Our Marathon: The Boston Bombing Digital Archive is a crowdsourced archive of stories, photos, videos, and social media related to the 2013 Boston Marathon bombing and its aftermath.A community project hosted at Northeastern University, Our Marathon began collecting content in May 2013.
Our Marathon is a project housed at Northeastern University's NULab for Texts, Maps, and Networks,the university's center for Digital Humanities and Computational Social Science. The archive is a digital preservation project modeled on the September 11 Digital Archive and similar initiatives.
Our Marathon's project partners include WBUR, WCVB-TV, The Boston City Archives, and The Digital Public Library of America.In April 2014, a temporary exhibition called "Dear Boston: Messages from the Marathon Memorial" opened at the Boston Public Library. The exhibit features items left at a makeshift memorial created at Copley Square in the wake of the 2013 Boston Marathon bombings. With the support of Iron Mountain, the Boston City Archives was able to scan and digitize these items, as well as letters sent to the City of Boston in the days and months following the bombings. These digitized items have been added to Our Marathon's archive.
In April 2014, WBUR began airing "Boston Marathon Reflections," a series of audio clips from interviews gathered by oral historians working with Our Marathon.Additional clips and interviews are archived on Our Marathon's WBUR Oral History Project page.
The Internet Archive is an American digital library with the stated mission of "universal access to all knowledge". It provides free public access to collections of digitized materials, including websites, software applications/games, music, movies/videos, moving images, and millions of books. In addition to its archiving function, the Archive is an activist organization, advocating a free and open Internet. As of January 2021, the Internet Archive holds over 28 million books and texts, 8.4 million movies, videos and tv shows, 624,000 software programs, 16 million audio files, 3.7 million images and 525 billion web pages in the Wayback Machine.
The Boston Marathon is an annual marathon race hosted by several cities in greater Boston in eastern Massachusetts, United States. It is traditionally held on Patriots' Day, the third Monday of April. Begun in 1897, the event was inspired by the success of the first marathon competition in the 1896 Summer Olympics. The Boston Marathon is the world's oldest annual marathon and ranks as one of the world's best-known road racing events. It is one of six World Marathon Majors. Its course runs from Hopkinton in southern Middlesex County to Copley Square in Boston.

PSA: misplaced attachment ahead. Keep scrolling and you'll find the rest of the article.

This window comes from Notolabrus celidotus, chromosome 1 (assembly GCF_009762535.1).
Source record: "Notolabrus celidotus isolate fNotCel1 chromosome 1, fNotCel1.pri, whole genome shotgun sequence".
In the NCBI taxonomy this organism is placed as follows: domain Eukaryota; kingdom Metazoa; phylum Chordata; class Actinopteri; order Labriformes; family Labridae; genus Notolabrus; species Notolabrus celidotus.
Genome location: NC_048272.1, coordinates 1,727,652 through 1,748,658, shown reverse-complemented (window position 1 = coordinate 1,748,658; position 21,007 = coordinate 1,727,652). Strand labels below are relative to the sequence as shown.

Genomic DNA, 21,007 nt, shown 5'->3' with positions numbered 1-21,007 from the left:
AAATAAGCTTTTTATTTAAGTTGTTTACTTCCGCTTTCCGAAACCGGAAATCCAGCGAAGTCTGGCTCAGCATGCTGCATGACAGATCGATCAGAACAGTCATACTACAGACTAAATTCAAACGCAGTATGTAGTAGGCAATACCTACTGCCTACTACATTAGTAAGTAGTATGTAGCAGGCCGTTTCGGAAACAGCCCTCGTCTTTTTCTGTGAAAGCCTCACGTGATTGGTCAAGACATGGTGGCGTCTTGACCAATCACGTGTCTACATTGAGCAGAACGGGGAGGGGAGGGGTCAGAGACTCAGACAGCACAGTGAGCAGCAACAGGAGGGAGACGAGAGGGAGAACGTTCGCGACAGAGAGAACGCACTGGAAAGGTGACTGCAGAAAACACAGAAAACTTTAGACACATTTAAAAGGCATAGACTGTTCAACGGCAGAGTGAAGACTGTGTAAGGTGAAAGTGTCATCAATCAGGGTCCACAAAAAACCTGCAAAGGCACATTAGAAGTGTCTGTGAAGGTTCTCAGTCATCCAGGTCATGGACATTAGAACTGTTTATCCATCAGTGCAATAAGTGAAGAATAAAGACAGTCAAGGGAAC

The Newseum was an interactive museum that promoted free expression and the First Amendment to the United States Constitution, while tracing the evolution of communication. The seven-level, 250,000-square-foot (23,000 m2) museum was located in Washington, D.C., and featured fifteen theaters and fifteen galleries. Its Berlin Wall Gallery included the largest display of sections of the wall outside Germany. The Today's Front Pages Gallery presented daily front pages from more than 80 international newspapers. The Today's Front Pages Gallery is still available on the Newseum's website, along with a few other galleries. Other galleries presented topics including the First Amendment, world press freedom, news history, the September 11 attacks, and the history of the Internet, TV, and radio.
A time capsule is a historic cache of goods or information, usually intended as a deliberate method of communication with future people, and to help future archaeologists, anthropologists, or historians. The preservation of holy relics dates back for millennia, but the practice of preparing and preserving a collection of everyday artifacts and messages to the future appears to be a more recent practice. Time capsules are sometimes created and buried during celebrations such as a world's fair, a cornerstone laying for a building, or at other ceremonies.
Star Wars: Where Science Meets Imagination is a traveling exhibition created by the Museum of Science, Boston, featuring props and costumes used in the Star Wars films, but focusing primarily on the science behind George Lucas' science fiction epic. Star Wars: Where Science Meets Imagination was developed by Boston's Museum of Science, in collaboration with Lucasfilm Ltd., with the support of the National Science Foundation, under Grant No. 0307875. This exhibit is presented nationally by Bose Corporation.
Carlos Alexander Brian Arredondo is a Costa Rican-American peace activist and an American Red Cross volunteer. He became an anti-war activist after his 20-year-old eldest son Lance Corporal Alexander Arredondo died in action during Iraq War in 2004.
Exhibitions of artifacts from the tomb of Tutankhamun have been held at museums in several countries, notably the United Kingdom, Soviet Union, United States, Canada, Japan, and France etc.